Hello Bar-b-que lovers!
I thought we’d take it back to the basics today so this is the first in a series devoted entirely to Bar-b-que terms. Its one thing to love “the que” another to be able to cook it still another to master it. I think understanding the jargon and being able to “talk the talk” is important; besides who doesn’t want to know the difference between a “mop” and a “rub”. So in no particular order, let’s dive in!
Dry Rub – Could I mention anything else first? Of course not! A dry rub is a combination of spices and herbs that you apply before cooking. You’ll find them in many flavors and sometimes even for specific meats. I personally feel most rubs contain too much salt, that is why I make salt my last ingredient. I want to always taste what I’m cooking not overpower it.
Fat Cap - The thick layer of fat between the meat and the skin. This term comes up quite a bit when you see recipes about searching for the right cut of meat, preparing it and cooking Fat Cap up or Fat Cap down.
Smoke Ring - The moneymaker pink layer near the meat’s surface, resulting from a chemical reaction to wood smoke. This is what every BBQ and Smoking enthusiast looks for and is the first sign that you did something right!
Brine - A wet brine is salt mixed with water and a “sweetener”. Many conventional recipes use juice, herbs and spices in wet brines. A dry brine is salt applied to the surface of a food. The salt dissolves and diffuses into the meat. It helps protein hold onto moisture during cooking and amplifies flavors. I tend to use brines with bigger meats that are cooking longer. Examples would be Pork Shoulder/Boston Butt, Brisket and Whole Turkey.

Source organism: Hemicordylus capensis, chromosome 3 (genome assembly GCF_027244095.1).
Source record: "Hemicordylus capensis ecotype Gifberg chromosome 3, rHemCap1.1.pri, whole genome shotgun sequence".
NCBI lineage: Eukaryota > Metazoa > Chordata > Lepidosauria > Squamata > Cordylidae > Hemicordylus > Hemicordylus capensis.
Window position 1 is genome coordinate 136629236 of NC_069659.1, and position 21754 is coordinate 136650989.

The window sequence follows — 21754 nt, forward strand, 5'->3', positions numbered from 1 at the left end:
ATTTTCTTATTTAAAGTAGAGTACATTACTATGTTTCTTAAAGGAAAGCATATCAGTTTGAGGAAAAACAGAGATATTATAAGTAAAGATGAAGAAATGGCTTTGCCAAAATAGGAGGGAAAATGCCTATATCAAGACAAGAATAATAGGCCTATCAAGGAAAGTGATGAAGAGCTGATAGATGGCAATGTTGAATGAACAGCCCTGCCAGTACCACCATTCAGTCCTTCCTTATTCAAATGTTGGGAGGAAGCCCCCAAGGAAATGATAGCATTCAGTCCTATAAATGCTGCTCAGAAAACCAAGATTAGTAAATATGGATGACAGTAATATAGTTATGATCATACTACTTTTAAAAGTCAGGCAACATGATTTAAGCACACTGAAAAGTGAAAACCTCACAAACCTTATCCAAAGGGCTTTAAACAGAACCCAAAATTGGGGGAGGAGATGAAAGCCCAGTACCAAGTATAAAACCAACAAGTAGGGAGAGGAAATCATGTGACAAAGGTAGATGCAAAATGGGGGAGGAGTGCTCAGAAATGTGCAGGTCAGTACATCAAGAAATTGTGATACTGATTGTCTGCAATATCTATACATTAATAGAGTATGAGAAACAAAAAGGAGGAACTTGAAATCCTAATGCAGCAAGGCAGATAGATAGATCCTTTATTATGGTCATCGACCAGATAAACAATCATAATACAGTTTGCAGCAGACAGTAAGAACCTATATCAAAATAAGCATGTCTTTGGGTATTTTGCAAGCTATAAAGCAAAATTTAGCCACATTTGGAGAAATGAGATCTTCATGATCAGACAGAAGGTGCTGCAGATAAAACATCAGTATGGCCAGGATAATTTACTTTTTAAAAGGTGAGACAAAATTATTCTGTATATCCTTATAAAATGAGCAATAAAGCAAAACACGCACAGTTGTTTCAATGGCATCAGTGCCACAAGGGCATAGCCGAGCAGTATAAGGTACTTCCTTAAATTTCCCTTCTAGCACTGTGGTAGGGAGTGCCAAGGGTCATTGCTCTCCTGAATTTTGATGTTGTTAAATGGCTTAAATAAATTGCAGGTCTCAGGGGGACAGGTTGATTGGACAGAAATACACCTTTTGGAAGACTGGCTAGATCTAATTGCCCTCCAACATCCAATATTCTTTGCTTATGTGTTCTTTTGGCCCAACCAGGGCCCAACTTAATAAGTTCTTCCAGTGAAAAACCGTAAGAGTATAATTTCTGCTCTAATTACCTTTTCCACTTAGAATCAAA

Hardwood - Wood from dense low sap woods such as oak, hickory, apple, cherry, and many others. These are best for smoking foods and over the cooking process their natural flavors will seep into the meat. At the end of the day you should experiment with different types of woods and food, but here is a list of some typical parings:
Apple wood has a fruity and sweet smoke that pairs wonderfully with pork, fish, and poultry.
Cherry wood’s flavor is best suited for red meat and pork.
Maple has a sweet and delicate taste and tends to darken whatever meat you’re smoking and is typically used for poultry and ham.
Alder has a light and naturally sweet flavor; it’s great for fish, poultry, and any white meat.
Pecan gives meat something of a fruity flavor and burns cooler than most other barbecue woods. It is best used on large cuts like brisket and pork roast but can also be used to compliment chops, fish and poultry.
Oak is great for big cuts of meat that take a long time to cook. Try it on Pork roasts, hams and ribs and chicken.
Hickory has a strong and distinct flavor that’s ideal for red meat and ribs.
Mesquite is a powerful wood can easily overpower your meat if used improperly. Avoid using mesquite with larger cuts that require longer cooking times, or simply use it with other woods.
Low 'n' slow - keeping the heat low, under 275°F and usually closer to 225°F, and taking your time, the fats and collagens melt, making the meat juicy and flavorful. Too much heat and the proteins get bunched up in a knot and the meat is tough. Cooking low 'n' slow means you usually do not have to turn the meat over because it is not exposed to direct heat.
And the last term for toady – but certainly not the least important is……..
Beer – Beer is carbonated fermented grains and water, often flavored with the flowers of the hop plant. There are infinite styles and flavors. It is often used to enhance sauces, marinades and even cooks. It plays an important part in the barbequing, grilling and smoking experience.
Be sure to tune in next time as we continue exploring the terms that make up the wonderful world of barbeque, grill and smoking.